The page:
POLICY STATEMENT 128
Prepared by: Dale Privette, PE
Traffic Engineer Supersedes: N/A
Adopted by Council: 8/10/00 Effective: 8/10/00
To adopt an official policy for the appropriate and consistent additions of marked pedestrian crosswalks in the Town of Cary.
This policy, upon adoption by the Town Council, shall be applicable on all streets within Town of Cary limits until such time that the policy statement is altered, modified, or rescinded by the Town Council. Where marked crosswalks are recommended upon state maintained streets, the recommendations will be forwarded to the North Carolina Department of Transportation for their review and concurrence on a case by case basis.
Requests for marked pedestrian crosswalks will be considered on a case by case basis, based on proven need and safety factors. The following standard procedures are meant to ensure that these measures are placed in accordance with municipal, state, and federal guidelines.
Intersections Controlled by Traffic Signals or Stop Signs
Staff shall carefully review and actively recommend marked pedestrian crosswalks at intersections with existing traffic signal control and sidewalks with wheelchair ramps when requested. Staff shall carefully review the need for marked pedestrian crosswalks at intersections where new traffic signals are proposed and at intersections with Stop Sign Control. Where new sidewalks are proposed, Staff shall consider marked crosswalks as a part of the design criteria. At signalized intersections, the addition of pedestrian activated push-buttons and walk/don’t walk signals shall be considered.
Marked Pedestrian Crosswalks shall not be placed across streets within 400 feet of an intersection controlled by traffic signals.
B. Mid-Block Locations and Intersections Without Control of Right-Of-Way
Marked Pedestrian Crosswalks shall not be placed across streets at mid-block locations or intersections without control of right-of-way with the following characteristics:
Where the street is a multi-lane (4 or more lane) street without raised medians* AND the Average Daily Traffic (ADT) volumes exceed 9,000 OR the posted speed limit is 30 MPH or greater.
Where the street is a multi-lane (4 or more lane) street with raised medians* AND the ADT volumes exceed 12,000 AND the posted speed limit is 40 MPH or greater.
Where the street provides three travel lanes AND the ADT volumes exceed 9,000 OR the posted speed limit is 40 MPH or greater.
Where the street is residential in nature, providing two travel lanes AND the ADT volumes are less than 400 OR greater than 12,000.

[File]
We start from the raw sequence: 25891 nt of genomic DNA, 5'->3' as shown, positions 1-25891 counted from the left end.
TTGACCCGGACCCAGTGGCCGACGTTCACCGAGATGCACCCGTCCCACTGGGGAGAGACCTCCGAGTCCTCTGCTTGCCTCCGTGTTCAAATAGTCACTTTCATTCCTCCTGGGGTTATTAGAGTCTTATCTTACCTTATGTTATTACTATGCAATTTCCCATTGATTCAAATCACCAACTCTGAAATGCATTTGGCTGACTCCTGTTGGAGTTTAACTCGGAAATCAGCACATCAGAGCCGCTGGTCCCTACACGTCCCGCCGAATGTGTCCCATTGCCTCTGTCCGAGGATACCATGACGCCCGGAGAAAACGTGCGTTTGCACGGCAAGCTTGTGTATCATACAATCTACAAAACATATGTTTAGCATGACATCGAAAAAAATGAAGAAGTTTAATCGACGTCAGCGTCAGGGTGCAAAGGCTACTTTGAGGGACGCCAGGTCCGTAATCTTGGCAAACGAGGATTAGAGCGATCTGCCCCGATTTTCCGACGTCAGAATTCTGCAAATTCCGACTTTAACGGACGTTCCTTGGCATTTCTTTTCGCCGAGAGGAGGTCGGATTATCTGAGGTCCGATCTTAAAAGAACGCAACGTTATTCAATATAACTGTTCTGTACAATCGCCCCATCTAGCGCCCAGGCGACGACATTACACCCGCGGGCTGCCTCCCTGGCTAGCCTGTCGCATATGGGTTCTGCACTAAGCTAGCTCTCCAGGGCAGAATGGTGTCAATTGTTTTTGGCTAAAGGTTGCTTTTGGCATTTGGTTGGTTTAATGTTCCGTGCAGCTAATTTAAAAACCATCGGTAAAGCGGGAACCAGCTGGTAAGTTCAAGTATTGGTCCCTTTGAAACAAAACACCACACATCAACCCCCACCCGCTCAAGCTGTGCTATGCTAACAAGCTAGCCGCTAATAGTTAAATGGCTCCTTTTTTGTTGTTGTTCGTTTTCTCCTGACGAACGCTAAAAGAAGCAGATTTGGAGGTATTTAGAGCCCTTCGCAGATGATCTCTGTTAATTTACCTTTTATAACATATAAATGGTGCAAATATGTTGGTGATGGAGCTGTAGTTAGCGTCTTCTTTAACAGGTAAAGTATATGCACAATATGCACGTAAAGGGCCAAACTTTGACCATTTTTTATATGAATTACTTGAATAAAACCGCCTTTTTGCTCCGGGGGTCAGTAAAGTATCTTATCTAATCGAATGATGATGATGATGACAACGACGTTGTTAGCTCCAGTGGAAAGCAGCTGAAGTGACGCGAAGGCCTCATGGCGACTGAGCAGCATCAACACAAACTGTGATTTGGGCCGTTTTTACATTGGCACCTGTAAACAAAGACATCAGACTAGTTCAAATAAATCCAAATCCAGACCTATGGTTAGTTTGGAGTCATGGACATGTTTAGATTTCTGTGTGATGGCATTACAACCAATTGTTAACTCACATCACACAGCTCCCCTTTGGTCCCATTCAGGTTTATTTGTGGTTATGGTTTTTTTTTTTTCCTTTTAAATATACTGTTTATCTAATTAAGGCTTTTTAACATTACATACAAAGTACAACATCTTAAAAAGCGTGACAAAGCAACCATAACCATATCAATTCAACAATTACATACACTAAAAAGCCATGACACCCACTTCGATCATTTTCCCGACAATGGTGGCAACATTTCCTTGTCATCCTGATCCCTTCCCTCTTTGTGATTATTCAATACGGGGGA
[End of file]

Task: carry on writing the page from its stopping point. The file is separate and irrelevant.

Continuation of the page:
* Raised medians must be 4 feet or greater in width and 6 feet or greater in length to provide an adequate pedestrian refuge
Greenway trails present pedestrians with an opportunity to walk, hike, run, bike, etc. in an environment virtually free of vehicular traffic. However, these trails must cross various highways or streets in some cases. Where these crossings occur, special attention should be paid to providing a safe pedestrian crossing due to the heavy volumes of pedestrians expected to use these facilities:
Where NEW Greenway trails are being PLANNED, Parks and Recreation staff shall implement GRADE-SEPARATED crossings in the designs. If grade separations are determined to be unfeasible, then engineering staff shall work with Parks and Recreation staff to ensure that the trail will cross the street at a signalized intersection or location that maximizes sight distance for pedestrians and motorists. Traffic/Pedestrian signals, raised medians, advance warning signs, and other enhanced pedestrian safety devices should be considered to supplement marked crosswalks where needed.
Where Greenway trails are EXISTING, engineering staff shall work with Parks and Recreation staff to consider marked crosswalks and/or other enhanced safety devices on a case by case basis and subject to the thresholds stated in part "B" above.
FUTURE LAND USE PATTERNS
Where development is planned that will generate major pedestrian volumes and/or major traffic generators, engineering staff and planning and zoning staff shall work together to determine impacts and plan for enhanced pedestrian facilities where warranted. Developers may be required to provide these facilities should they be justified. Examples include major residential development adjacent to parks or commercial development. In these cases, pedestrian facilities such as grade separations, signals, etc… may be warranted.
Requests for Marked Pedestrian Crosswalks shall be investigated by a staff engineer on a case by case basis at locations other than those listed above.
The threshold limits set above are derived from the recommendations from studies of multiple municipalities’ experiences with pedestrian-vehicle crashes and the lessons learned from them. The Town of Cary has studied the data and modified the recommendations on the side of safety in developing this Policy. First and foremost, the Town of Cary does not wish to invite dangerous conflicts between pedestrians and vehicular traffic by installing marked crosswalks at locations unsuitable for them. The criteria set above will accompany Sound Engineering Judgment through careful consideration of each request on a case by case basis.
The Town Manager or his designee for the Town of Cary shall approve the installation of marked pedestrian crosswalks.